Harpdog Brown with Sugar Brown

June 24, 2017 @ 7:30 pm
Old Church Theatre
940 Bonisteel Rd Trenton ON
$25 in advance $30 at the door

3X Maple Blues Award Winner Harpdog Brown and Sugar Brown

are coming to church!

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Harpdog Brown is a gifted vocalist and an imaginative harmonica player.  He is a three-time Maple Blues Award Winner (2014, 2015 and 2016), Fraser Valley Music Award Winner, three-time Western Canadian Music Awards Nominee, Juno Nominee and the only Canadian to win the coveted Muddy Award. In 2016 he was nominated for 3 Maple Blues Awards (Harmonica Player, Male Vocalist and Album of the Year) for his latest release Travelin’ With The Blues. The album features a duet with Charlie Musselwhite and was produced by the Beale Street Blues Bopper himself, Little Victor with guest appearances from Kid Andersen, Big John Atkinson and more.


Born in 1971 and raised in Bowling Green, Ohio, Sugar Brown was born as Ken Chester Kawashima to a Japanese father and Korean mother who both immigrated to the United States in the mid-1960s. Now a permanent resident of Toronto, Canada, Sugar Brown is a modern blues musician, singer and songwriter. His brand of dark, sweet, and inconsolable blues has caught the attention of the Canadian music scene, winning the 2013 Toronto Blues Society Talent Search and quickly receiving invitations to play at the Kitchener Blues Festival and the prestigious Mariposa Folk Festival in 2014.



And Blues Evangelist is a very fitting moniker. “I speak the blues like it’s the truth, and it is” he was recently quoted. “I do feel like I’m a servant of the people. And I do heal people if they pay attention to the good messages in the songs I choose.” He delivers those messages in the traditional sound of early electric blues. Think of the old Chess Records and Sun Records of the late 40’s and early 50’s. Harpdog says “Blues has a healing power. It’s a beautiful celebration of our perfectly flawed lives. We help people forget about their issues of the moment and then they realize that we all have our issues, and that’s ok.”

Vancouver-based Harpdog Brown was born in Edmonton in 1962, an adopted child who has felt somewhat detached his whole life – “a lifelong battle of not feeling like I belonged. I think I was born for the circus, you know, born to travel. The blues tapped me on the shoulder years ago and said ‘this is where you belong, son’. So the blues became my circus and there’s no better way to travel than with a classic blues band!”

His recent album release Travelin’ With The Blues has hit numerous roots and blues charts including Living Blues and holding steady in the top five Classic Blues Albums on Roots Music Report for North America. This follows his Top 20 charting 2014 release What It Is (Roots Music Report International Blues Albums).



Sugar Brown’s blues originated while studying as a college student at the University of Chicago. By day, he studied history, political economy, and philosophy; by night he learned to play the blues from Chicago’s famed West Side blues raconteur and singer, Taildragger, as well as from blues legends such as Dave Myers and Willie “Big Eyes” Smith, the late drummer of Muddy Water’s band. Sugar Brown’s blues were shaped by playing the small clubs and venues along the West Side of Chicago, where the sounds and memories of past blues greats like Muddy Waters, Howlin’ Wolf, Little Walter, Jimmy Reed, and Magic Sam were still very much alive. Taildragger’s band, The La-Z Boys, played this style of blues every week at the 5105 Club and every weekend in the summer months at the now defunct Delta Fish Market, originally a gas station that was renovated in the 1970s into a fish market (with fish transported fresh from the Mississippi delta) with live blues music. There, in the parking lot, Sugar Brown played harmonica on a large, red-painted stage behind Taildragger and before delighted, dancing audiences of the West Side of Chicago. Since the 1970s until the late 1990s, the Delta Fish Market hosted performances by the likes of Sunnyland Slim, Eddie Taylor, Taildragger, and even Lightnin’ Hopkins. For Sugar Brown, playing at the “Fish Market” was better than heaven on earth and it changed him and his thinking forever.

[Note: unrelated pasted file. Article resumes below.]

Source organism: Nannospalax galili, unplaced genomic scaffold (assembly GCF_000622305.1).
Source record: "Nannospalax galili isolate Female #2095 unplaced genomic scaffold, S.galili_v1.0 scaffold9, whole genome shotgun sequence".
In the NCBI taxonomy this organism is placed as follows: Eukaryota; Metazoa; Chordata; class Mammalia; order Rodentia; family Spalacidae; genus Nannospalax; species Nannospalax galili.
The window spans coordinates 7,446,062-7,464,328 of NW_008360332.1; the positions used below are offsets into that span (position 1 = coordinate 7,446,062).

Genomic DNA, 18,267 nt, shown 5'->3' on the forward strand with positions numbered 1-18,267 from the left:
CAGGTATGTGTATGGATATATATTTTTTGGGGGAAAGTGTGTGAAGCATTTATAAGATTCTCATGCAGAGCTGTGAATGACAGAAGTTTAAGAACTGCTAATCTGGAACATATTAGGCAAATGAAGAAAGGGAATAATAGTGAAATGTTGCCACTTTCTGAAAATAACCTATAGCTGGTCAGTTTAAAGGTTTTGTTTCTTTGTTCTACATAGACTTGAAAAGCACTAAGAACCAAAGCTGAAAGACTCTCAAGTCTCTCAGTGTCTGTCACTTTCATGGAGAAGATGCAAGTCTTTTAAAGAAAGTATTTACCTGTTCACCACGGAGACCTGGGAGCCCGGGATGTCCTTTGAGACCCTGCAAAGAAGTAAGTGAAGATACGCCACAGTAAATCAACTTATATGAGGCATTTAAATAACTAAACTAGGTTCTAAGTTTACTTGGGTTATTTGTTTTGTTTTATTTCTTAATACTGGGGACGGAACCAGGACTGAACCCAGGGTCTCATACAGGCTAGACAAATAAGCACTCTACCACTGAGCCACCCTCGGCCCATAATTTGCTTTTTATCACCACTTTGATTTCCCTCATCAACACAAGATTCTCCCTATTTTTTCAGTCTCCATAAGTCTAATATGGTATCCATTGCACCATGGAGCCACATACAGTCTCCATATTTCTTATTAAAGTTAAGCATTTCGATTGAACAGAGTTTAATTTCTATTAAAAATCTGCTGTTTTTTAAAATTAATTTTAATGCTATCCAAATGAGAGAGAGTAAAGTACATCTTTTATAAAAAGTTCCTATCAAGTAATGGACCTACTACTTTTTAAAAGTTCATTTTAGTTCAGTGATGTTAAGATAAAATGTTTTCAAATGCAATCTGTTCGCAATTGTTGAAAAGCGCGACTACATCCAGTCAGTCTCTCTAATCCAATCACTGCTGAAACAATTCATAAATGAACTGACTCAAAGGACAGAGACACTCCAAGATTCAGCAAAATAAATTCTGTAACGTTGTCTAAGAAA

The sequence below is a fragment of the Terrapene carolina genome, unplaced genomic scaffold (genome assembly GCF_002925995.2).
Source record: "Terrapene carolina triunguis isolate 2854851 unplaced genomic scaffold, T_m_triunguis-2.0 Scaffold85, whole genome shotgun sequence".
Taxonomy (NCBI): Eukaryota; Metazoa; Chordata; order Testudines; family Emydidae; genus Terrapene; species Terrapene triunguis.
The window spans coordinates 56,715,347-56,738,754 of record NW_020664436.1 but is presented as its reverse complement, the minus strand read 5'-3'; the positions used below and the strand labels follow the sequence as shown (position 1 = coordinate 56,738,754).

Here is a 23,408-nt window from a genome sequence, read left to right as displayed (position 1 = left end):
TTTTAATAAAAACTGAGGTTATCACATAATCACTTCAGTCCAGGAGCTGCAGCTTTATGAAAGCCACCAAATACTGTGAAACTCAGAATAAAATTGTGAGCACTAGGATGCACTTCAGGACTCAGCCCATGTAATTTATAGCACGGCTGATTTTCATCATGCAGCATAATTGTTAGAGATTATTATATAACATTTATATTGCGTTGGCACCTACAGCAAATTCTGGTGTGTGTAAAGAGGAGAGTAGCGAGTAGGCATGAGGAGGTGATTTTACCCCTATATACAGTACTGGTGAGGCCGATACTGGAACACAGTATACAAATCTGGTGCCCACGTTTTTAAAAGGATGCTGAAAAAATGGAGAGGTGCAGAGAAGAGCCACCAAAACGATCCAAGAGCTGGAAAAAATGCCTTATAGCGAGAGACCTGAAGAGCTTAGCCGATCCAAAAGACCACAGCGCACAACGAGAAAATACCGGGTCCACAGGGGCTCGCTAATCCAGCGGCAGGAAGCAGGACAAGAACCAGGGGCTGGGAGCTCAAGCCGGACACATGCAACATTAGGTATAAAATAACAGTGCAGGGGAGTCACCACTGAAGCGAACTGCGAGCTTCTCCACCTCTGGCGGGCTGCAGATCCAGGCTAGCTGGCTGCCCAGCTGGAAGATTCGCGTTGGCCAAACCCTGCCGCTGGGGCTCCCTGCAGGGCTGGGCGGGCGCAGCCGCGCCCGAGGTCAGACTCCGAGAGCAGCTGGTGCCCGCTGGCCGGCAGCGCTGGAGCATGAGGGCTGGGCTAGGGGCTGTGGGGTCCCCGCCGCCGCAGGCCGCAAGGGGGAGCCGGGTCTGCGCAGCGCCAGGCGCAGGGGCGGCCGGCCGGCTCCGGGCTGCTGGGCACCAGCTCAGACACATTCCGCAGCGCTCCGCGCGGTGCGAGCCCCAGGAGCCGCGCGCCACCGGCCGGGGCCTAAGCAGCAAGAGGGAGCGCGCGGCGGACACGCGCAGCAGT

(The Delta Fish Market sadly went out of business in the late 1990s. In the 1980s, however, Dutch television accurately captured on film the scene at the Delta Fish Market, including live footage of Honeyboy Edwards, Eddie Taylor, Taildragger, Detroit Jr., Johnny Littlejohn, and others, here.

Taildragger is responsible for giving Ken the stage name Sugar Brown in 1992, saying to him, “You ain’t black…..and you sure ain’t white….You’re Sugar Brown.” (Taildragger’s first two proposals for Ken’s stage name were “Japanese Boy” and “The Korea Kid”, both of which Ken vetoed outright, claiming he was in a blues band not an early United Nations delegation.) After Taildragger was imprisoned for shooting and killing fellow west side bluesman Boston Blackie in 1994, however, Sugar Brown left Chicago to pursue a Ph.D. in modern Japanese history under the supervision of intellectual historian, Professor Harry D. Harootunian. He moved for several years to Tokyo to study Japanese language and history, but couldn’t stop playing and singing the blues. He studied during the day and played blues at night as a regular performer in one of Tokyo’s best known blues bars, Bright Brown.

Since completing his Ph.D. in history from New York University in 2002, Sugar Brown has been living and working in Toronto. By day, he studies and teaches at school, now as Associate Professor of East Asian Studies at the University of Toronto.